Again, people who went to top law schools don't have the same perspective that someone who didn't has. I have friends who are incredibly happy with their job at a small law firm making $50,000 to $60,000 a year starting. I have friends who are incredibly happy with JD advantage jobs making $60,000 to $70,000 per year starting. As long as a person makes a reasonable decision in regards to the debt they take out, they can be very happy with these jobs that TLSers treat as inferior. Even if a person doesn't get biglaw, he might end up with a job he likes. He might end up with a job he likes a hell of a lot more than biglaw.

I also know people who are currently unemployed. That is part of the risk and isn't something that should be ignored.

This entire conversation hinges on the risk profile of a given person, and I accept that, but there is no requirement that a person give bad advice because the person is seeking bad advice.


There is no requirement you give advice. You can just leave when the person ignores what you tell him. But many here can't do that. They have to stay, fight, and insult. It's not your decision. It's not your life. There's no reason to take it so personally. You're not going to change a person's mind by insulting them.

If an entire chorus of people tells someone they're making a mistake, it's arguably more helpful than picking the less bad option because it shows a bunch of internet strangers think it is a bad decision. Or they could dismiss that advice because they believe the anonymous masses are wrong. Either way, TLS should do its best to give the best advice to people, not to give the best advice relative to the narrow parameters the OP sets out. FWIW, Hofstra for cheap is the much better option for the OP if they insist on going, but that should come with a healthy dose of reality that Biglaw is entirely unlikely, and any back-up plan that consists of making a decently high salary, at least initially, is also unlikely. If the person is comfortable with that reality, fine. But that still doesn't mean people like NotSkadden should be touting naked confirmation bias of it being a sound plan because it worked out for them. It's great that it worked out, to be sure, but that path is not easily repeatable, and further, it shouldn't cause someone who went that path to recommend others go that path in hindsight. Luck isn't something anyone should bank on when a profession and a lot of money is on the line.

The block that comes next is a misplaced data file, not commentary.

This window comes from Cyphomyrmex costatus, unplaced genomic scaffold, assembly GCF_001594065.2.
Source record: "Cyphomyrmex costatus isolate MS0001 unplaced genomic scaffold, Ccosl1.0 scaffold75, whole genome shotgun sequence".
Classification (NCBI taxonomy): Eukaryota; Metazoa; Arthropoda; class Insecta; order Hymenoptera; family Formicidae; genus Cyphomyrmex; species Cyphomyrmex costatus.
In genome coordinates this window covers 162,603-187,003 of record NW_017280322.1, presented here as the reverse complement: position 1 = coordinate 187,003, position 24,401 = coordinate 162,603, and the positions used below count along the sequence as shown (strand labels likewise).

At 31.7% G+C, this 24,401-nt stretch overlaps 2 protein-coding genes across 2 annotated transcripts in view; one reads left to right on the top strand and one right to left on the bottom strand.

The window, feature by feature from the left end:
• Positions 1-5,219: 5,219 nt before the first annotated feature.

I have no issue with NotSkadden telling people to take that path if he doesn't hide the ball. Tell them what the odds of success are. Explain that they need to have realistic backup plans. Discuss the risks. That gives the person all the information needed to make a decision.

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Re: Hofstra (150k) vs Brooklyn (80k)

Postby Kcaz555 » Sun Aug 06, 2017 7:31 pm